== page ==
Keeping the Faith

Philomena: a Story of Freedom Through Forgiveness

A cricket bat is not an inherently evil object.  You might argue otherwise when it is wielded by a 6-foot-something lunkhead with murderous intent.  Nor is a cricket bat an inherently holy object.  Again, some might have argued otherwise when it was in the hands of cricketing legends like our beloved Ricky Ponting or the great Sir Donald Bradman.

Cricket bats are designed, crafted and sold for what is considered a good purpose; sport and enjoyment.  But it’s the intent in the mind of the man or woman holding the bat that determines whether that purpose is realised.

Religion is a lot like a cricket bat.

images-2There is no more powerful illustration of this than in the film Philomena.  Starring Judi Dench and Steve Coogan (based on the 2009 investigative book by BBC correspondent Martin Sixsmith), the film traverses a familiar true story of forced adoption in Ireland.  Finding herself pregnant out of wedlock, teenager Philomena Lee is deposited at an Irish-Catholic convent where nuns shamed and manipulated young women into relinquishing their babies for adoption to rich Americans for the princely sum of 1000 pounds.

Fifty years on, Philomena is still searching and hoping that she might be reunited with her son when she meets journalist Martin Sixsmith and asks for his help.  I’m no spoiler – I won’t give away the ending…

Philomena is portrayed as a slightly dotty old woman with a simplistic faith.  She harbours no bitterness or hate for the sisters complicit in her heartache.  She has somehow managed to keep her heart soft and full of forgiveness.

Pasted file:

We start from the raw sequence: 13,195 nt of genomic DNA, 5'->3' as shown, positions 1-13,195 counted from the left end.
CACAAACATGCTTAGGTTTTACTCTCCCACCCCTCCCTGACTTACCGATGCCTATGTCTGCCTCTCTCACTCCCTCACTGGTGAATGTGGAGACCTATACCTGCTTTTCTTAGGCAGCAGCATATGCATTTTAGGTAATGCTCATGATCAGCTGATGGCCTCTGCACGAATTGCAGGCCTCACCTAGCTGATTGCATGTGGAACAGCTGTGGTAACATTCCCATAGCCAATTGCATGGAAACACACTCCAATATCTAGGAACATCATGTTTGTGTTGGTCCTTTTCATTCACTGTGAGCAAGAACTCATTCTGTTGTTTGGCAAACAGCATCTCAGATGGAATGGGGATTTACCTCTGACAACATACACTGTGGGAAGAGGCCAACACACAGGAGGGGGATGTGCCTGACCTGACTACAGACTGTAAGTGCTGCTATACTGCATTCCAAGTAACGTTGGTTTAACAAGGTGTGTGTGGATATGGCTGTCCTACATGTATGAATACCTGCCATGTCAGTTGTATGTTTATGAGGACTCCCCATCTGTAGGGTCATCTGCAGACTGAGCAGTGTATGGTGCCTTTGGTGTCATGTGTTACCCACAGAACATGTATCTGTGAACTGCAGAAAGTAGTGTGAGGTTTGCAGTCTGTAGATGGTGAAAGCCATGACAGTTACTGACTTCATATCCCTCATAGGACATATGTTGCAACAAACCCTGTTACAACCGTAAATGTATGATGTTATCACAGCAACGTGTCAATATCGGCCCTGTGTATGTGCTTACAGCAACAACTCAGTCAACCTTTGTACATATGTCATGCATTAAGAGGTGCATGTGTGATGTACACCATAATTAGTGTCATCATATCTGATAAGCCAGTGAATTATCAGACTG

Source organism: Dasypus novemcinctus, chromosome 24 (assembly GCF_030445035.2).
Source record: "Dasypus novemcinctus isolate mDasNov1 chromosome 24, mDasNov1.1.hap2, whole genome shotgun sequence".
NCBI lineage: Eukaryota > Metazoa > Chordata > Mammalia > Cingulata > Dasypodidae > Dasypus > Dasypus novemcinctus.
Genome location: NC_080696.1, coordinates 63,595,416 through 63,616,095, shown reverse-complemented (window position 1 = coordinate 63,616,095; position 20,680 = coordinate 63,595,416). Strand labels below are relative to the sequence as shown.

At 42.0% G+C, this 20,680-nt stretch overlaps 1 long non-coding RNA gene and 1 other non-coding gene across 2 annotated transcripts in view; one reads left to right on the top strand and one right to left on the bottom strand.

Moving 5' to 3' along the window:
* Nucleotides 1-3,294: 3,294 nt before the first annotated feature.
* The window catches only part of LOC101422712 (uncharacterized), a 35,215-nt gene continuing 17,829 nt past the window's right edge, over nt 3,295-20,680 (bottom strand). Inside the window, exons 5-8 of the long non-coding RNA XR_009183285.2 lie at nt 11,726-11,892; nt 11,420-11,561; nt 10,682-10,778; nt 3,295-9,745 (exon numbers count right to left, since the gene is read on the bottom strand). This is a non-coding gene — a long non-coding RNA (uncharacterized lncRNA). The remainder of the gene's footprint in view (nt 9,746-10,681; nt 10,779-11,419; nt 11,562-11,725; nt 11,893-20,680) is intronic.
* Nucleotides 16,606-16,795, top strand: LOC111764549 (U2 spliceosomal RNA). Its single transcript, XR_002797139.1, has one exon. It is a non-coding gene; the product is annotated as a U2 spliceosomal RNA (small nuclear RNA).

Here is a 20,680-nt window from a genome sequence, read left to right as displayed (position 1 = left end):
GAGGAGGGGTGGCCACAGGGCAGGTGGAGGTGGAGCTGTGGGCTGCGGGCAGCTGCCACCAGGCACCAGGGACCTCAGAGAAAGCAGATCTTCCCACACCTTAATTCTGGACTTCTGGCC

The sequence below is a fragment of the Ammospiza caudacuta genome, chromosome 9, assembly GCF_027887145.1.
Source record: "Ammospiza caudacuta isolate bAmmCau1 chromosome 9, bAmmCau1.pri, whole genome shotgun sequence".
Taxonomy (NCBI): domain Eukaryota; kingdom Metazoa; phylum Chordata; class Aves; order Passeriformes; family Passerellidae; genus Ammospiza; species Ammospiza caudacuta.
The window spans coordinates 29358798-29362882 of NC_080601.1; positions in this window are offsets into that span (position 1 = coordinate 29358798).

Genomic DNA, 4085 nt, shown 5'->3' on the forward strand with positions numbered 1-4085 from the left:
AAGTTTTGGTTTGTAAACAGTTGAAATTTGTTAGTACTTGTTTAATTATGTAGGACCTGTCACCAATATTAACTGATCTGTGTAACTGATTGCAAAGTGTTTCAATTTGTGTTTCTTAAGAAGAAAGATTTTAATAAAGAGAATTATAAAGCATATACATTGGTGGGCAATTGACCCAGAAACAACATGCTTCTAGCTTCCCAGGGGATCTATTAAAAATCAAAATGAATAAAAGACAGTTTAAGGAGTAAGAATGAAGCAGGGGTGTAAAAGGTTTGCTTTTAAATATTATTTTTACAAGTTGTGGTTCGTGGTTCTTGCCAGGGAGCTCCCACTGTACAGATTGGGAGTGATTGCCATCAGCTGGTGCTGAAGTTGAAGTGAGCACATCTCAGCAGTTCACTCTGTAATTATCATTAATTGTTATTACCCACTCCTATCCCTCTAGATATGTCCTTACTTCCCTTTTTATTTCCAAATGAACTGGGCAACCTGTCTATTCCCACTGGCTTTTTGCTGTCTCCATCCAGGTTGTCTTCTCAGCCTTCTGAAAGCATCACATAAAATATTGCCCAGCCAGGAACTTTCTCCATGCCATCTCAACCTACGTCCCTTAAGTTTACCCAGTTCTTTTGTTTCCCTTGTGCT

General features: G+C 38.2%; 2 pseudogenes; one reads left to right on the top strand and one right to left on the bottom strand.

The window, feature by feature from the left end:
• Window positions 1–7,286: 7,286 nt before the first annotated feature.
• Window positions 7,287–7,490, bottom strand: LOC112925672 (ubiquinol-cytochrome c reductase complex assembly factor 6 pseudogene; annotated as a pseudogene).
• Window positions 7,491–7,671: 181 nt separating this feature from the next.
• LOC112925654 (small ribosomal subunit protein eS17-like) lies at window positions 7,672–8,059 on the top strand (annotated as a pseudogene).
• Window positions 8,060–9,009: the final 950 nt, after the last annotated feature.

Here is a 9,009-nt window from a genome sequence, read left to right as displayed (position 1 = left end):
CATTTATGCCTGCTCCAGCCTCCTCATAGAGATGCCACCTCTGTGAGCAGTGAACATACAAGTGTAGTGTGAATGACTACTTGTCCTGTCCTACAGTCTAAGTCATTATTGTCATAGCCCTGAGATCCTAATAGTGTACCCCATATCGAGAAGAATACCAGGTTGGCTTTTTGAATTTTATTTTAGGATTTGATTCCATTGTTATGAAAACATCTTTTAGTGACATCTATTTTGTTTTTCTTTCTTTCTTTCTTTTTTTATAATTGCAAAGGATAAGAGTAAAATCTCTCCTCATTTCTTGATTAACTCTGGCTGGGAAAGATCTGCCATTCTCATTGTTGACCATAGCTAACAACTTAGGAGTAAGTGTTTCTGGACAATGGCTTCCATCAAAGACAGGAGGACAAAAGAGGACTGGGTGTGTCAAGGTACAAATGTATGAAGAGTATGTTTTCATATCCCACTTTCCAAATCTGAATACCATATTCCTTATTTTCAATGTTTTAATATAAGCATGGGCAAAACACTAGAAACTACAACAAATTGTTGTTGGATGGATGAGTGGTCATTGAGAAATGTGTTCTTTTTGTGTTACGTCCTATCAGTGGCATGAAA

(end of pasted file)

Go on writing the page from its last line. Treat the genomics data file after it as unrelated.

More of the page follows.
Sister Hildegard McNulty, the villainous nun held accountable for the injustices against thousands of young women like Philomena – and perhaps therefore scapegoat for the broader practice of forced adoption – is portrayed as a sad, twisted woman unable to face the repercussions of her actions.  She is hard and bound up by her past.

Two women professing a faith in God, but with wildly differing results.  One wielded her faith to manipulate, shame, abuse and corrupt.  The other wielded her faith to live, love, forgive and bring justice.

How can the same ‘bat’ score a six by one hand and maim by another?

Religion is many things, good and bad. Interpretations of the Bible are sadly often skewed for personal gain – because we are inherently selfish.  The human condition.

God, however, is unchanging.  God is love.  God forgives.

I love this verse in Galatians 5:1, “It is for freedom that Christ has set us free.  Stand firm, then, and do not let yourselves be burdened again by a yoke of slavery.”

Hint: religion is the slavery bit, God is the freedom bit.

The Hildegards out there are slaves to religion while the Philomenas demonstrate the ability to embrace God’s freedom – as He desires.  He doesn’t want us chained to rules and embittered by circumstance.

By the world’s standards, Philomena had every right to inflict hate and punishment on her tormentors, the nuns.  Her actions in forgiving even the worst among them demonstrated a deep faith and understanding of God.

“Then you will know the truth, and the truth will set you free,” John 8:32 says.

First published in The Examiner Newspaper for Keeping the Faith column on Monday February 17, 2014.

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1 Comment

  1. John Wigg says

    The “Magdalen houses” perpetuated a stereotype of Mary Magdalene which was rehashed in Jesus Christ Superstar. More recently there’s been a move amongst the Roman Catholic communion to present a more biblically accurate account of the first witness to the resurrection of Jesus from the dead.

    Today’s article reminds me a bit of Joseph, who told his forgiven brothers, “You intended harm to me, but God intended it for good…to accomplish the saving of many lives.”

    Forced adoptions of illegitimate children weren’t good. Nor is the “clinical solution” that has partly replaced the old Magdalen convents: Eliminating a very human “problem” under the guise of “reproductive health” only replaces one tragedy with a greater one in too many cases.

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